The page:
Chelation Therapy for Heart Disease Continues to Divide Opinions

At the American Heart Association (AHA) 2012 Scientific Sessions held earlier this month, the results of a  randomized clinical trial—The Trial to Assess Chelation Therapy (TACT)—were unveiled showing that chelation therapy had benefits for heart disease patients.

Study Highlights:
  • Patients with prior heart attacks enrolled in a clinical trial of a weekly chelation infusion regiment that included disodium EDTA and vitamin C had fewer cardiovascular disease complications than those who received placebo infusions.
  • Chelation therapy removes heavy metals like lead and iron from the body. Disodium EDTA, the agent used in the study, does not have an FDA indication.
  • Investigators caution that the results need to be reproduced and understood before consideration of clinical application.

Chelation therapy is used to remove metals from the bloodstream. The more common calcium EDTA is approved to treat lead poisoning and other chelation drugs are used to manage iron overload following repeated blood transfusions. There has been decades-long debate about whether chelation therapy could be effective as a treatment for patients with atherosclerosis, or fatty deposits in arteries that can cause heart attacks. Until now, there have been no large, long-term clinical trials to determine if these intravenous infusions might work for patients with coronary artery disease.


“This study is shaking up thinking,” Dr. George Wyse of the Libin Cardiovascular Institute of Alberta tells CTVNews. He was part of a Canadian study of chelation presented in 2001 that suggested the therapy didn’t help patients.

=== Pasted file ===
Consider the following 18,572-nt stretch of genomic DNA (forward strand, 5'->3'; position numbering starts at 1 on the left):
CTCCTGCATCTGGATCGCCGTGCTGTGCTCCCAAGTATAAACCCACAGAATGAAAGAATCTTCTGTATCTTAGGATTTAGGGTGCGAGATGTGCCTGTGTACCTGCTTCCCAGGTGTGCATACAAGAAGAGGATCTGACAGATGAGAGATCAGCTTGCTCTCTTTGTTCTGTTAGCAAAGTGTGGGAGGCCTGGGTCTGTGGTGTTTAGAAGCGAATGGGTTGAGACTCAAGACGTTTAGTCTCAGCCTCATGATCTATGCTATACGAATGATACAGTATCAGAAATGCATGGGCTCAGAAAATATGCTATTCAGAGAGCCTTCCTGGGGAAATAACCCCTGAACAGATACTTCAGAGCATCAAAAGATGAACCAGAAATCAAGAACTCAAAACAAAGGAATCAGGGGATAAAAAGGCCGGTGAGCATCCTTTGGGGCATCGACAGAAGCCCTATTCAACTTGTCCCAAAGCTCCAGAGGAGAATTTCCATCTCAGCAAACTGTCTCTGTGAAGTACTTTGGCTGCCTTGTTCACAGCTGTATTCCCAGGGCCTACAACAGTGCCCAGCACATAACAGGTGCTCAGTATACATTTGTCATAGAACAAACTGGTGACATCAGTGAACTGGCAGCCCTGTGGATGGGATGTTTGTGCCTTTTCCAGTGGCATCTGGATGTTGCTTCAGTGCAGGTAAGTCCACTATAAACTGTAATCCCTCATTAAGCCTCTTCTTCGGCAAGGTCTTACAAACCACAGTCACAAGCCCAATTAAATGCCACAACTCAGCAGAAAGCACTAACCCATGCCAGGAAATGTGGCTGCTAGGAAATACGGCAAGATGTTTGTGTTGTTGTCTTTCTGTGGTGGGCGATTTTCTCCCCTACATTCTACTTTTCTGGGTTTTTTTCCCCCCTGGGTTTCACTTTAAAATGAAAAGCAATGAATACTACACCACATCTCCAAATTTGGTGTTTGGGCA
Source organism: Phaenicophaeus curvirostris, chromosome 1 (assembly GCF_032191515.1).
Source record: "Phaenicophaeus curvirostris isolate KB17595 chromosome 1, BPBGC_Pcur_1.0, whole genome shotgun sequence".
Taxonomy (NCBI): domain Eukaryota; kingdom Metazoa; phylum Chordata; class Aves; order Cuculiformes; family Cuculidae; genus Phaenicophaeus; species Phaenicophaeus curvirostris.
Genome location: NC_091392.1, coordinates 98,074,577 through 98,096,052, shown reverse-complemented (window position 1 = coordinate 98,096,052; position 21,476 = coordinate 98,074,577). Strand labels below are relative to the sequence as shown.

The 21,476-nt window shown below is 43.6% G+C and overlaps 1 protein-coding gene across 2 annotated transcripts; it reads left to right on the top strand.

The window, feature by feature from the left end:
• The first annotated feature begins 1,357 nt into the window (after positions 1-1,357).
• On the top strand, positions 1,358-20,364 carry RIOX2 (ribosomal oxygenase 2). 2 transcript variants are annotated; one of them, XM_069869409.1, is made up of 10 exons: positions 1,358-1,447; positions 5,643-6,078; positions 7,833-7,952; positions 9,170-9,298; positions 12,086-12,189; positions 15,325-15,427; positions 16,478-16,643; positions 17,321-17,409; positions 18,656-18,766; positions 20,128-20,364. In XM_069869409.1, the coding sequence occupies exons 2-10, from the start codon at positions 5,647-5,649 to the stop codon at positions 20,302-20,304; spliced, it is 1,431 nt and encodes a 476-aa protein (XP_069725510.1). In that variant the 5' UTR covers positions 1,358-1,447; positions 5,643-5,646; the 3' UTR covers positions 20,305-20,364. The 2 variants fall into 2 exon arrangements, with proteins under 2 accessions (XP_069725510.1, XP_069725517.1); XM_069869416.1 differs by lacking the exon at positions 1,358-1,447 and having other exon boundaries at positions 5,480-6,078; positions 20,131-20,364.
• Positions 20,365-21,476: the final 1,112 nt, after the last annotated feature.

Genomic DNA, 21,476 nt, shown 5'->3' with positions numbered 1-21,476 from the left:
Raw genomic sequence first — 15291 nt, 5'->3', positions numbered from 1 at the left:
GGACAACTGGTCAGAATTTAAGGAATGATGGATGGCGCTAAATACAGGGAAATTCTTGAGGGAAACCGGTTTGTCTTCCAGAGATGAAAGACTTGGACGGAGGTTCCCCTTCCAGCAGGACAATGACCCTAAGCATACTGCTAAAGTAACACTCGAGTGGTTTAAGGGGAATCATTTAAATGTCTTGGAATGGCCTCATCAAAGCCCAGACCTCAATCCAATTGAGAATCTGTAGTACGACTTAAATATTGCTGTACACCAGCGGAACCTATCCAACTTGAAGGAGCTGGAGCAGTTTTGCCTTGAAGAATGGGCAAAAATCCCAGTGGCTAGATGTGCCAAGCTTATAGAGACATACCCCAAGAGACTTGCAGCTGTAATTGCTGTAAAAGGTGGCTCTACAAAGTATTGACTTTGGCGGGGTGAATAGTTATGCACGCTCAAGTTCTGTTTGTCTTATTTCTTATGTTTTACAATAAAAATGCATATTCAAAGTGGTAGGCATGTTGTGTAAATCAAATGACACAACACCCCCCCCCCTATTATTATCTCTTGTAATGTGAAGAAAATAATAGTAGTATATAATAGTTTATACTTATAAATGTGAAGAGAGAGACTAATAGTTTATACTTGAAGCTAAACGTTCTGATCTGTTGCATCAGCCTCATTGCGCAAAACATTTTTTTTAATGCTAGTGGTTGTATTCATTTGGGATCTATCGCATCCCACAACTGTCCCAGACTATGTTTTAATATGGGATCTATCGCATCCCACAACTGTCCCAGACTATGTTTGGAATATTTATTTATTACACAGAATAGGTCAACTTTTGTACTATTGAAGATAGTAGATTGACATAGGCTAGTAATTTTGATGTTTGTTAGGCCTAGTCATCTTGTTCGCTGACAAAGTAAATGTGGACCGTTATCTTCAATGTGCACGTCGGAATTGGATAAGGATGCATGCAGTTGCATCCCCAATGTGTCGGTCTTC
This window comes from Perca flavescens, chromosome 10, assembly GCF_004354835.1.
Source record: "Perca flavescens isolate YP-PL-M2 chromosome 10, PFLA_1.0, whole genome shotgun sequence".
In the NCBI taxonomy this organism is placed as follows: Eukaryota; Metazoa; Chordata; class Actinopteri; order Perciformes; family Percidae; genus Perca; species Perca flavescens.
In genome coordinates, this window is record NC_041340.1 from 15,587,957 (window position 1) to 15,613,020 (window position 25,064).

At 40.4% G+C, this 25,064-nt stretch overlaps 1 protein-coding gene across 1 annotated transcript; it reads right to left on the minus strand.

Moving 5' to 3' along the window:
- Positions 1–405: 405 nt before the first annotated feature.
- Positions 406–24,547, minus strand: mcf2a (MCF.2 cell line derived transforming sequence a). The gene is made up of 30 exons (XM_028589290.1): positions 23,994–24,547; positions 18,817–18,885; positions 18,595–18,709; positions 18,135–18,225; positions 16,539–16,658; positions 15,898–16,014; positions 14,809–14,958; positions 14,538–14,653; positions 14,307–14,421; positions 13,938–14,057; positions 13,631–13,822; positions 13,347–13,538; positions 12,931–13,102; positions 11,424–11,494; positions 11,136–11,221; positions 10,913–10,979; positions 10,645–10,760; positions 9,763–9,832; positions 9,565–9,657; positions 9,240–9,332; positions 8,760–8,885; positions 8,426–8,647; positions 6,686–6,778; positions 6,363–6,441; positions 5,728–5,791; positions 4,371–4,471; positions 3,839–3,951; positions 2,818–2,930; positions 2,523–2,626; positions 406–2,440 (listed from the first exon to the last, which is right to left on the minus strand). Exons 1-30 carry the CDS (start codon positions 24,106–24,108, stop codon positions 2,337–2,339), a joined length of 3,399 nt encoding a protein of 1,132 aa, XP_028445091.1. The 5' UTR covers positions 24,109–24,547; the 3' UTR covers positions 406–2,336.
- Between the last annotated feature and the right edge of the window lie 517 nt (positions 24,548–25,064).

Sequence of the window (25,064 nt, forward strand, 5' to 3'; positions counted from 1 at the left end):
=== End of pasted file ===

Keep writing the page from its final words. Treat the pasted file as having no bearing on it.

“I think we were all surprised,” he added. “It was like opening a door and throwing a hand grenade in and closing the door. Now we have to explain why the results are the way (they) are and I think it will lead to more research.”

Watch the video for more or read these related news articles

“Alternative Heart Disease Therapy has Benefits, study shows”

“NIH Trial Gives Surprising Boost to Chelation Therapy” Forbes
“Chelation Trial results come under fire”

“Much-Debated Treatment for Heart Disease Shows Slight Benefit in Clinical Trial” New York Times


3 thoughts on “Chelation Therapy for Heart Disease Continues to Divide Opinions

  1. Pingback: Chelation Therapy for Heart Disease Continues to Divide Opinions « Usman Sattar blog

  2. I remember this patient who paid $2,000 for chelation therapy. 6 months later he had a heart attack and needed revascularization. The benefit is temporary, at best.

  3. “Chelation Therapy for Heart Disease Continues to Divide
    Opinions | Libin Cardiovascular Institute of Alberta” ended
    up being really compelling and useful! Within the present
    day world that’s very hard to do. Many thanks, Teena

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